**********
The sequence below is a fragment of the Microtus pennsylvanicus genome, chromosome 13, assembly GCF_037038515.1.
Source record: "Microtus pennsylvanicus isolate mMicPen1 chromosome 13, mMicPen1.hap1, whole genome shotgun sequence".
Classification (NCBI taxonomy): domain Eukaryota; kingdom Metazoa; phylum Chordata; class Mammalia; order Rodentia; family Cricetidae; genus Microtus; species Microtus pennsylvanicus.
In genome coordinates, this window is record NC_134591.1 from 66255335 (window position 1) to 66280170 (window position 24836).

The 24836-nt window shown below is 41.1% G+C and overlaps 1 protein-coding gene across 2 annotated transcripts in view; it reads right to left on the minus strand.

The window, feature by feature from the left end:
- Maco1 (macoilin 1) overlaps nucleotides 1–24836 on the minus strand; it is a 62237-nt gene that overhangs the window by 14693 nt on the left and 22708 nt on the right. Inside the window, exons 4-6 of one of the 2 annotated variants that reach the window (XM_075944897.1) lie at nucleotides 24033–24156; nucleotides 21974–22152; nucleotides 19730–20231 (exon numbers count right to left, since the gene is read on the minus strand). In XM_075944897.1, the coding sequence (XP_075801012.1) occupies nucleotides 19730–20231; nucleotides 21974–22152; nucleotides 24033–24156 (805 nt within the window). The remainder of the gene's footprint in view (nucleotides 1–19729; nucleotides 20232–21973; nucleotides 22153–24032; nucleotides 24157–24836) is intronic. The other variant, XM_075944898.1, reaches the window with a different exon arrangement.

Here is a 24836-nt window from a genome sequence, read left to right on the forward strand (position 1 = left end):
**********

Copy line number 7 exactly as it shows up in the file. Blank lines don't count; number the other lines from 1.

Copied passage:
- Maco1 (macoilin 1) overlaps nucleotides 1–24836 on the minus strand; it is a 62237-nt gene that overhangs the window by 14693 nt on the left and 22708 nt on the right. Inside the window, exons 4-6 of one of the 2 annotated variants that reach the window (XM_075944897.1) lie at nucleotides 24033–24156; nucleotides 21974–22152; nucleotides 19730–20231 (exon numbers count right to left, since the gene is read on the minus strand). In XM_075944897.1, the coding sequence (XP_075801012.1) occupies nucleotides 19730–20231; nucleotides 21974–22152; nucleotides 24033–24156 (805 nt within the window). The remainder of the gene's footprint in view (nucleotides 1–19729; nucleotides 20232–21973; nucleotides 22153–24032; nucleotides 24157–24836) is intronic. The other variant, XM_075944898.1, reaches the window with a different exon arrangement.